Wow, we are not talking the blue light special here. Anyway, it would be cool to read reasons for these selections, and links if possible. There was several versions of these shorts listed on the first site I found.
Yes, the good Pearl Izumi shorts are in the $70 to $120 range. Worth it for serious cyclists.
But their new pad designs are hit or miss for unicyclists. Some unicyclists like the new pads while others don’t. You end up gambling $70 to $120 on shorts that may not work for you on the unicycle. Course if you also bicycle you can use the shorts for the bicycle (which is what I am using my new style Pearl Izumi shorts for).
Only 36 $, or 6 times what I wear now, a lot better then 90$.
I am interested in why people like these different shorts. Links are important!
Is chamois machine wash? I am familiar with leather motorcycle gear. It sounds grungy, but we just never wash our leathers. For tight fitting sweaty uni shorts, I doubt that is a plan.
The most important thing for me is getting shorts where the padding extends up far enough in front. A wrongly positioned seam makes a ride extremely painful. I have to say that in most cycle shorts there is not enough padding.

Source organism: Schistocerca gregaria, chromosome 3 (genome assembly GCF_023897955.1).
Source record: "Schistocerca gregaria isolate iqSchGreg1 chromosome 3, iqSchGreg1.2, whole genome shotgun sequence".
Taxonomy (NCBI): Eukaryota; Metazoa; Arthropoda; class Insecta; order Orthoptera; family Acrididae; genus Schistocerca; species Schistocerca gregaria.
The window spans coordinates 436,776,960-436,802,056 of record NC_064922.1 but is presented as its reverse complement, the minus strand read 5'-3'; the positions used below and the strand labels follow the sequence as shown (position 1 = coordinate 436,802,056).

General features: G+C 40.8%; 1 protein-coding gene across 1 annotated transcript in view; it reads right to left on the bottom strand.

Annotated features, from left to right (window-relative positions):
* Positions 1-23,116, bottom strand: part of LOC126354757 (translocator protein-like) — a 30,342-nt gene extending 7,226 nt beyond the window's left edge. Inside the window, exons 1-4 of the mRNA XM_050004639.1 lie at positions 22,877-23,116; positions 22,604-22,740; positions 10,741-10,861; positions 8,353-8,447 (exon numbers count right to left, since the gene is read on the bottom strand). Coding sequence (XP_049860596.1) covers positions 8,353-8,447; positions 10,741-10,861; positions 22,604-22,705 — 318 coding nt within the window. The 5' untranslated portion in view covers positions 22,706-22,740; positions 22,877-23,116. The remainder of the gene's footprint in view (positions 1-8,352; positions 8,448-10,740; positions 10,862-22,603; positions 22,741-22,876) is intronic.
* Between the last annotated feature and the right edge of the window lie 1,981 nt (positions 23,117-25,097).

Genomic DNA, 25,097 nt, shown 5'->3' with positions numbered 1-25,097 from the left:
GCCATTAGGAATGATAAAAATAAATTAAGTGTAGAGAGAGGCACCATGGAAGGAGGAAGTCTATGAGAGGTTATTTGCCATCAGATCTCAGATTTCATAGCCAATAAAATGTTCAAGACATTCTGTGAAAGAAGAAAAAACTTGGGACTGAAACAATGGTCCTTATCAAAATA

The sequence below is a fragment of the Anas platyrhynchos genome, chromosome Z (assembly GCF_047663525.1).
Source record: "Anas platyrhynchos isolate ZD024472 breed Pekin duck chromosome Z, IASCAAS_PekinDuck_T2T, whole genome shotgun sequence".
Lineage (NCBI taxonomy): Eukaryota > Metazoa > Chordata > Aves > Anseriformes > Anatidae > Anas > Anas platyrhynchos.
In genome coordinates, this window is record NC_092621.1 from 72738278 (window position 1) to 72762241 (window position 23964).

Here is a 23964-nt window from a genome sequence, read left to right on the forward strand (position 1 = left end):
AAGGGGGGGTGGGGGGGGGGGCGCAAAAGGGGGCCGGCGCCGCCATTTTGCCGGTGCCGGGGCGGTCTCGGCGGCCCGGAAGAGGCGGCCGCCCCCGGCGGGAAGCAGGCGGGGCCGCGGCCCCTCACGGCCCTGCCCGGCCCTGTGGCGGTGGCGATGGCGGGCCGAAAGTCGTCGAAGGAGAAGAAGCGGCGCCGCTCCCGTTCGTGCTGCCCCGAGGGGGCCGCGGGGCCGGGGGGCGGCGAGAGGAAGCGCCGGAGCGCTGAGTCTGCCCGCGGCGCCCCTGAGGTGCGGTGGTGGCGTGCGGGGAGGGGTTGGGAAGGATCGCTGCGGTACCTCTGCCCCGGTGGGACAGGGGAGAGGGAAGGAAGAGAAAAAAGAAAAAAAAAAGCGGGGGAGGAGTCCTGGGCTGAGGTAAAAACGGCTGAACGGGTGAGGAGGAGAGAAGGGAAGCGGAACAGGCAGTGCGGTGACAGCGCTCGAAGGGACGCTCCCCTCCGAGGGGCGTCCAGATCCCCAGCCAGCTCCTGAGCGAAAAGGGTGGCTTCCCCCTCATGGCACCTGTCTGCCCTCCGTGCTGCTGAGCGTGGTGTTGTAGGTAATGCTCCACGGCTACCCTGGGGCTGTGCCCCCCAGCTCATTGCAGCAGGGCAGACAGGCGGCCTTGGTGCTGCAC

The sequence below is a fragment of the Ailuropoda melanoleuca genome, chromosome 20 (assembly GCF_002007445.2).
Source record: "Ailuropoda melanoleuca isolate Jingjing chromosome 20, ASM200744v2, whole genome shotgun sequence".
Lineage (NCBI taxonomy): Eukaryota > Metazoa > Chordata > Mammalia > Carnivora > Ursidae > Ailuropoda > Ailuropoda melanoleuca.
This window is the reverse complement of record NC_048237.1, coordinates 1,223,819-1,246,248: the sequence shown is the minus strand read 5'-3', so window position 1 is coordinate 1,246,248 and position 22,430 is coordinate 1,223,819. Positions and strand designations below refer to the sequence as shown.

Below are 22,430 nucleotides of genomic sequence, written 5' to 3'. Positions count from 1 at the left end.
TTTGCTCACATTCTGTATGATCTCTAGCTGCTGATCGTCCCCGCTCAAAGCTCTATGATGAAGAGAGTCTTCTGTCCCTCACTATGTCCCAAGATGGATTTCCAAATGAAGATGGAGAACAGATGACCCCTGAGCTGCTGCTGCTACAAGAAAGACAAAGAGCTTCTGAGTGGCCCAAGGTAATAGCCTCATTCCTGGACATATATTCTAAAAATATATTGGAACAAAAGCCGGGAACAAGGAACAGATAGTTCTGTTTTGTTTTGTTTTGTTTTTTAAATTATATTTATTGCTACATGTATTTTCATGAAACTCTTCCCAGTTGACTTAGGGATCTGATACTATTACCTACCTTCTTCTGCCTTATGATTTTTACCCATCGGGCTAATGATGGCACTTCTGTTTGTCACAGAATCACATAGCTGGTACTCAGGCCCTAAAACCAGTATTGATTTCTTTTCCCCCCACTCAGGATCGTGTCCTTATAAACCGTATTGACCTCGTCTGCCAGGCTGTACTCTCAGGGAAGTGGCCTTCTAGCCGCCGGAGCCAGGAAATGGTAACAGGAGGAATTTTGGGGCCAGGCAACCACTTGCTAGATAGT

My favourite so far are Pearl Izumi - with the chamois. I have a couple of other Pearl Izumi shorts that I bought over the Internet thinking that they would be like my chamois ones and they had kind of ridged padding (I think they called it 3D). I don’t know how that’s supposed to be comfortable.
Also I’ve just brought a pair made by DeMarche (or something like that) and they have something they call elasticated padding, which is a bit gel like but comfortable.
Cycling shorts are a gentle cycle wash item. Hand washing is better. You should use soap that doesn’t have fancy perfumes or softeners or other additives. Simple basic washing soap. Then rinse clean so there is no soap residue.
With the real chamois you have to treat it with chamois cream to keep it soft and keep it comfortable. The artificial chamois-like pads also need chamois cream to keep them soft, but the real chamois pads need it even more. Kucharik also sells a chamois cream.
So the chamois becomes a maintenance item. With proper care it will last a long time.
The more I think about it, the better my baggy cotton shorts seem. Simple, and I can wash a dozen pairs at once and be done with it, without filling the machine with 1000$ of shorts. I am still open to comments, yet, as a fat guy in sweat city, expensive, high maintenance shorts , don’t seem like what I need. I sweat lots, and don’t want to do laundry every day. Yet I bet I am ignorant, why are these shorts better ?
I like dhb Earnley shorts. 8-panel, very comfortable and not too expensive. They’ve got a nylon-type pad like John mentioned, but I don’t find that a problem - I use a chafe stick that you apply to the skin like a deodorant stick rather than the liquid butt butter type stuff that soaks into the pad.